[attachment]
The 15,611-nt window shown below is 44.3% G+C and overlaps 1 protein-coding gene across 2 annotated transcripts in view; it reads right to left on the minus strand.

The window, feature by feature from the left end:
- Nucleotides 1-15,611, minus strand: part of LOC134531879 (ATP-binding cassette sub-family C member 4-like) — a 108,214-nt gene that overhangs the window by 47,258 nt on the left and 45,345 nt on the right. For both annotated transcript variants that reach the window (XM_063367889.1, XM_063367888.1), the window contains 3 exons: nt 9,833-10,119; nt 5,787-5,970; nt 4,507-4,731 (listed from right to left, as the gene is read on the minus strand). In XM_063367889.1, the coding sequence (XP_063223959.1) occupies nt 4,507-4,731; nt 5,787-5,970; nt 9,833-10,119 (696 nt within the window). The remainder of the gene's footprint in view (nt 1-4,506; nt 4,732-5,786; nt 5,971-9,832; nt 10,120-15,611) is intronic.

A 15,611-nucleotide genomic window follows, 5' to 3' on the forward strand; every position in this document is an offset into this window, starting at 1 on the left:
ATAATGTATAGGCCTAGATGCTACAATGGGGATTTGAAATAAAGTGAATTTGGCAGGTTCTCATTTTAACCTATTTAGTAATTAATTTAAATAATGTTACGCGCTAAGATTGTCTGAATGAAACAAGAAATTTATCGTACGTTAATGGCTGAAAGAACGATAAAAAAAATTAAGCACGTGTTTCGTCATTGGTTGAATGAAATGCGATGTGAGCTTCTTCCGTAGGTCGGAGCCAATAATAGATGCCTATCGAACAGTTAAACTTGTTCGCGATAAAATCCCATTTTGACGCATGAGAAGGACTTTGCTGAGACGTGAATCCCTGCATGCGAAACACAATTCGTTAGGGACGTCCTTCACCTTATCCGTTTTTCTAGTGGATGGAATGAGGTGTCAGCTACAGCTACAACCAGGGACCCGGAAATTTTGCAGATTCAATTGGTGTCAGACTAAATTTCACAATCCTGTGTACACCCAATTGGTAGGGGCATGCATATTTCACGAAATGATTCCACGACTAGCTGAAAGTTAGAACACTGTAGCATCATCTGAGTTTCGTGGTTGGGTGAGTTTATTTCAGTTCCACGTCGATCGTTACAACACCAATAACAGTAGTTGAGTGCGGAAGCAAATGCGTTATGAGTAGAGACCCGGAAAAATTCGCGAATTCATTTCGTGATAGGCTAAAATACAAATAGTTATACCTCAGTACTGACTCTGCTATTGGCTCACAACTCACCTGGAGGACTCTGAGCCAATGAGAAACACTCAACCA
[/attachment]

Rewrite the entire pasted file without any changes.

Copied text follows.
The 15,611-nt window shown below is 44.3% G+C and overlaps 1 protein-coding gene across 2 annotated transcripts in view; it reads right to left on the minus strand.

The window, feature by feature from the left end:
- Nucleotides 1-15,611, minus strand: part of LOC134531879 (ATP-binding cassette sub-family C member 4-like) — a 108,214-nt gene that overhangs the window by 47,258 nt on the left and 45,345 nt on the right. For both annotated transcript variants that reach the window (XM_063367889.1, XM_063367888.1), the window contains 3 exons: nt 9,833-10,119; nt 5,787-5,970; nt 4,507-4,731 (listed from right to left, as the gene is read on the minus strand). In XM_063367889.1, the coding sequence (XP_063223959.1) occupies nt 4,507-4,731; nt 5,787-5,970; nt 9,833-10,119 (696 nt within the window). The remainder of the gene's footprint in view (nt 1-4,506; nt 4,732-5,786; nt 5,971-9,832; nt 10,120-15,611) is intronic.

A 15,611-nucleotide genomic window follows, 5' to 3' on the forward strand; every position in this document is an offset into this window, starting at 1 on the left:
ATAATGTATAGGCCTAGATGCTACAATGGGGATTTGAAATAAAGTGAATTTGGCAGGTTCTCATTTTAACCTATTTAGTAATTAATTTAAATAATGTTACGCGCTAAGATTGTCTGAATGAAACAAGAAATTTATCGTACGTTAATGGCTGAAAGAACGATAAAAAAAATTAAGCACGTGTTTCGTCATTGGTTGAATGAAATGCGATGTGAGCTTCTTCCGTAGGTCGGAGCCAATAATAGATGCCTATCGAACAGTTAAACTTGTTCGCGATAAAATCCCATTTTGACGCATGAGAAGGACTTTGCTGAGACGTGAATCCCTGCATGCGAAACACAATTCGTTAGGGACGTCCTTCACCTTATCCGTTTTTCTAGTGGATGGAATGAGGTGTCAGCTACAGCTACAACCAGGGACCCGGAAATTTTGCAGATTCAATTGGTGTCAGACTAAATTTCACAATCCTGTGTACACCCAATTGGTAGGGGCATGCATATTTCACGAAATGATTCCACGACTAGCTGAAAGTTAGAACACTGTAGCATCATCTGAGTTTCGTGGTTGGGTGAGTTTATTTCAGTTCCACGTCGATCGTTACAACACCAATAACAGTAGTTGAGTGCGGAAGCAAATGCGTTATGAGTAGAGACCCGGAAAAATTCGCGAATTCATTTCGTGATAGGCTAAAATACAAATAGTTATACCTCAGTACTGACTCTGCTATTGGCTCACAACTCACCTGGAGGACTCTGAGCCAATGAGAAACACTCAACCA